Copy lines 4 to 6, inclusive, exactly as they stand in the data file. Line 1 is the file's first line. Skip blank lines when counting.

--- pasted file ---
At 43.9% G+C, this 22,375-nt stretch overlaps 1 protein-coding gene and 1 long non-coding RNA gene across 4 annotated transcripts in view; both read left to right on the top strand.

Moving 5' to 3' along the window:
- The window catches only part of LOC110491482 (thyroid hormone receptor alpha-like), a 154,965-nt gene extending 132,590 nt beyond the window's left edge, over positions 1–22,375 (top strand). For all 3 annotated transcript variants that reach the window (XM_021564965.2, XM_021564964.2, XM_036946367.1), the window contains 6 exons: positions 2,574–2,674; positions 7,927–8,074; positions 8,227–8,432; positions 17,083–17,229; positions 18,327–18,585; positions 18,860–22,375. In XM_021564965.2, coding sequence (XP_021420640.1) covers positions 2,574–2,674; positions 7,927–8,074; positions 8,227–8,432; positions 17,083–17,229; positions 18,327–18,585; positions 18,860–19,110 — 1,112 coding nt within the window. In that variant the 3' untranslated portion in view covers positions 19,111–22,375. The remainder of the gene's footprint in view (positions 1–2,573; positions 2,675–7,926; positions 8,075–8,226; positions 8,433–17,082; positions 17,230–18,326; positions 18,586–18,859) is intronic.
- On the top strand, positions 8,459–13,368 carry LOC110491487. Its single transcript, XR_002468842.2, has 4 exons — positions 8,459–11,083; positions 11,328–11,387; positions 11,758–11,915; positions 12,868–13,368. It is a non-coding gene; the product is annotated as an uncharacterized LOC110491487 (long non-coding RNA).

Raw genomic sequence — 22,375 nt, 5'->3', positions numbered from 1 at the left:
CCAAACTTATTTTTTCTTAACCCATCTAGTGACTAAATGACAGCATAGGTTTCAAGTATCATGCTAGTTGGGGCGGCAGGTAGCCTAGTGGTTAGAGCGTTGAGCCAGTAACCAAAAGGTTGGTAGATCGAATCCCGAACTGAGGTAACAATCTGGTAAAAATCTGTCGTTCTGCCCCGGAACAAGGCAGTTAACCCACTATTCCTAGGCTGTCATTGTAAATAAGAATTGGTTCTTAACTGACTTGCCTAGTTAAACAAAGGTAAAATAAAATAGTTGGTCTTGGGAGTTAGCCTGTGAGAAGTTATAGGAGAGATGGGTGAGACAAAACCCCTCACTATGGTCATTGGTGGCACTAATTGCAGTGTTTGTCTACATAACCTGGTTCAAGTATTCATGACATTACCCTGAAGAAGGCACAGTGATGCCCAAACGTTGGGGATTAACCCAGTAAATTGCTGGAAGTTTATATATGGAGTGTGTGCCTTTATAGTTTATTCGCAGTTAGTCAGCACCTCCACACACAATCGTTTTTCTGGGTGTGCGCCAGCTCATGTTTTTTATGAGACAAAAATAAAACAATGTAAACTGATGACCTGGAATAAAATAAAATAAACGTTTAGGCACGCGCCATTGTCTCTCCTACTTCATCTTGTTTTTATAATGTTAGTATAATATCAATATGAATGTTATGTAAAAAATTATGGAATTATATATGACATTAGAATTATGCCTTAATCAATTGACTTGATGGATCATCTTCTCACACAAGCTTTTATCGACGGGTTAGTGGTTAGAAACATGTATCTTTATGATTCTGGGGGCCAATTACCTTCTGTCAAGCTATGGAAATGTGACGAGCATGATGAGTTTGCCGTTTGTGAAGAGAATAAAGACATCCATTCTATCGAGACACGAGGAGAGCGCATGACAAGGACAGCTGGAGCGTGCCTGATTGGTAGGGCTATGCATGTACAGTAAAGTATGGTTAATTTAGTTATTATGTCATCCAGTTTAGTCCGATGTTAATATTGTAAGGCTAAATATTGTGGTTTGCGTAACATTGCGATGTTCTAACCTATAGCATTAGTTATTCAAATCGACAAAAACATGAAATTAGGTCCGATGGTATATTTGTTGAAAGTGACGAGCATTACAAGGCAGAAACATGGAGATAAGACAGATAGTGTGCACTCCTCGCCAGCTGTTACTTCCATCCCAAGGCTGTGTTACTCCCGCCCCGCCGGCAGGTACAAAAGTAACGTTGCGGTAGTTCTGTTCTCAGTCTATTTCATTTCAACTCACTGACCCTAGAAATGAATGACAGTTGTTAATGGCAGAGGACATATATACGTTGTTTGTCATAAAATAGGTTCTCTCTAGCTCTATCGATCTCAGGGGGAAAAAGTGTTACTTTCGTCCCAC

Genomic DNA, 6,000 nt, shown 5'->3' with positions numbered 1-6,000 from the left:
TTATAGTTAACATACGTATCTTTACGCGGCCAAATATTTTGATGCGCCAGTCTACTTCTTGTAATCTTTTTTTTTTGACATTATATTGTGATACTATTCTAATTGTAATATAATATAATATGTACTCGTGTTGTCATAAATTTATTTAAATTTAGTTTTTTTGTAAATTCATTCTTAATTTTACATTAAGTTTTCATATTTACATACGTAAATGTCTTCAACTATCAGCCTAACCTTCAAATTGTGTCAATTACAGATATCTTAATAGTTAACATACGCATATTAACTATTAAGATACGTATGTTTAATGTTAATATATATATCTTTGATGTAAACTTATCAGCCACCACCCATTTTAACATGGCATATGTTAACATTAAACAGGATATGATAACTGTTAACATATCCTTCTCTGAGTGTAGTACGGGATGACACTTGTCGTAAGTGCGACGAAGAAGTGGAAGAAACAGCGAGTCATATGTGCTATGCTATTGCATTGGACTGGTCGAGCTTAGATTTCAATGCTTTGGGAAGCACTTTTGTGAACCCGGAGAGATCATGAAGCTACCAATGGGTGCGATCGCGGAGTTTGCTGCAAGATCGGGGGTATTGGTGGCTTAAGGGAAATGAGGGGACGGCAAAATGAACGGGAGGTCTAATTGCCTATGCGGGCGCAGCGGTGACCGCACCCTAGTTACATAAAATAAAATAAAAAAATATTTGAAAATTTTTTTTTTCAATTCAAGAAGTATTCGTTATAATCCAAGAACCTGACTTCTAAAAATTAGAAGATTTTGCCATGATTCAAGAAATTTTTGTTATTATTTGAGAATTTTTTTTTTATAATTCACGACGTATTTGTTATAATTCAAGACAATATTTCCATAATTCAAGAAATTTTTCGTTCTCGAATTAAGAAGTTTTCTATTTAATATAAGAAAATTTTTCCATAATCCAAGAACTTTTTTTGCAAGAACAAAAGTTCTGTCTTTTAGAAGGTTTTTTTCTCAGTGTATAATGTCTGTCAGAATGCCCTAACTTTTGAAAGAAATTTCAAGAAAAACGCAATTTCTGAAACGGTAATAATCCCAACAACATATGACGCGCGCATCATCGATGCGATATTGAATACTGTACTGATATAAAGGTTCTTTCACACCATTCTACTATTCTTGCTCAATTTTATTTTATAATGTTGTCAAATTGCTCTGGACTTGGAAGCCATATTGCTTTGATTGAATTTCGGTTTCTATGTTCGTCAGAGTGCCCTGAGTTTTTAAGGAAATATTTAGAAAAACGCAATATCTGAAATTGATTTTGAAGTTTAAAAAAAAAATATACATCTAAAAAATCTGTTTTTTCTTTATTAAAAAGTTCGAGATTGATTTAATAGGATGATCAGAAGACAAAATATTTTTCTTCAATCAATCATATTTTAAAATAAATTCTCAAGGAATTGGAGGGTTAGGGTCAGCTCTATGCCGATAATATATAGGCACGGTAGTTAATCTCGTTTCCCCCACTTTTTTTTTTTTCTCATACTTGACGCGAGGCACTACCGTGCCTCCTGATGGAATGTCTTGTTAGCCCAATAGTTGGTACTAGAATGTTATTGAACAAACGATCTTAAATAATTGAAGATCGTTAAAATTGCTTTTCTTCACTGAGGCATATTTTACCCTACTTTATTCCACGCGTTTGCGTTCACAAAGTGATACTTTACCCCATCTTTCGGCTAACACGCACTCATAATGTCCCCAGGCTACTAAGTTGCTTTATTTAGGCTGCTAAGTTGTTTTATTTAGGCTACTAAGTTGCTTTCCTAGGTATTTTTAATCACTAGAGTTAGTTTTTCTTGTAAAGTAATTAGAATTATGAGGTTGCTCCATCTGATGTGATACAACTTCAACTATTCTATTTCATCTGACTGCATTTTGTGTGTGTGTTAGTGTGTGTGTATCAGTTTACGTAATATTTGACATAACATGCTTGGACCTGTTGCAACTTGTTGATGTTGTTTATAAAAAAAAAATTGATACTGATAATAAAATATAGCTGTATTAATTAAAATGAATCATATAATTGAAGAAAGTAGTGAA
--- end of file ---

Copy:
- On the top strand, positions 8,459–13,368 carry LOC110491487. Its single transcript, XR_002468842.2, has 4 exons — positions 8,459–11,083; positions 11,328–11,387; positions 11,758–11,915; positions 12,868–13,368. It is a non-coding gene; the product is annotated as an uncharacterized LOC110491487 (long non-coding RNA).

Raw genomic sequence — 22,375 nt, 5'->3', positions numbered from 1 at the left:
CCAAACTTATTTTTTCTTAACCCATCTAGTGACTAAATGACAGCATAGGTTTCAAGTATCATGCTAGTTGGGGCGGCAGGTAGCCTAGTGGTTAGAGCGTTGAGCCAGTAACCAAAAGGTTGGTAGATCGAATCCCGAACTGAGGTAACAATCTGGTAAAAATCTGTCGTTCTGCCCCGGAACAAGGCAGTTAACCCACTATTCCTAGGCTGTCATTGTAAATAAGAATTGGTTCTTAACTGACTTGCCTAGTTAAACAAAGGTAAAATAAAATAGTTGGTCTTGGGAGTTAGCCTGTGAGAAGTTATAGGAGAGATGGGTGAGACAAAACCCCTCACTATGGTCATTGGTGGCACTAATTGCAGTGTTTGTCTACATAACCTGGTTCAAGTATTCATGACATTACCCTGAAGAAGGCACAGTGATGCCCAAACGTTGGGGATTAACCCAGTAAATTGCTGGAAGTTTATATATGGAGTGTGTGCCTTTATAGTTTATTCGCAGTTAGTCAGCACCTCCACACACAATCGTTTTTCTGGGTGTGCGCCAGCTCATGTTTTTTATGAGACAAAAATAAAACAATGTAAACTGATGACCTGGAATAAAATAAAATAAACGTTTAGGCACGCGCCATTGTCTCTCCTACTTCATCTTGTTTTTATAATGTTAGTATAATATCAATATGAATGTTATGTAAAAAATTATGGAATTATATATGACATTAGAATTATGCCTTAATCAATTGACTTGATGGATCATCTTCTCACACAAGCTTTTATCGACGGGTTAGTGGTTAGAAACATGTATCTTTATGATTCTGGGGGCCAATTACCTTCTGTCAAGCTATGGAAATGTGACGAGCATGATGAGTTTGCCGTTTGTGAAGAGAATAAAGACATCCATTCTATCGAGACACGAGGAGAGCGCATGACAAGGACAGCTGGAGCGTGCCTGATTGGTAGGGCTATGCATGTACAGTAAAGTATGGTTAATTTAGTTATTATGTCATCCAGTTTAGTCCGATGTTAATATTGTAAGGCTAAATATTGTGGTTTGCGTAACATTGCGATGTTCTAACCTATAGCATTAGTTATTCAAATCGACAAAAACATGAAATTAGGTCCGATGGTATATTTGTTGAAAGTGACGAGCATTACAAGGCAGAAACATGGAGATAAGACAGATAGTGTGCACTCCTCGCCAGCTGTTACTTCCATCCCAAGGCTGTGTTACTCCCGCCCCGCCGGCAGGTACAAAAGTAACGTTGCGGTAGTTCTGTTCTCAGTCTATTTCATTTCAACTCACTGACCCTAGAAATGAATGACAGTTGTTAATGGCAGAGGACATATATACGTTGTTTGTCATAAAATAGGTTCTCTCTAGCTCTATCGATCTCAGGGGGAAAAAGTGTTACTTTCGTCCCAC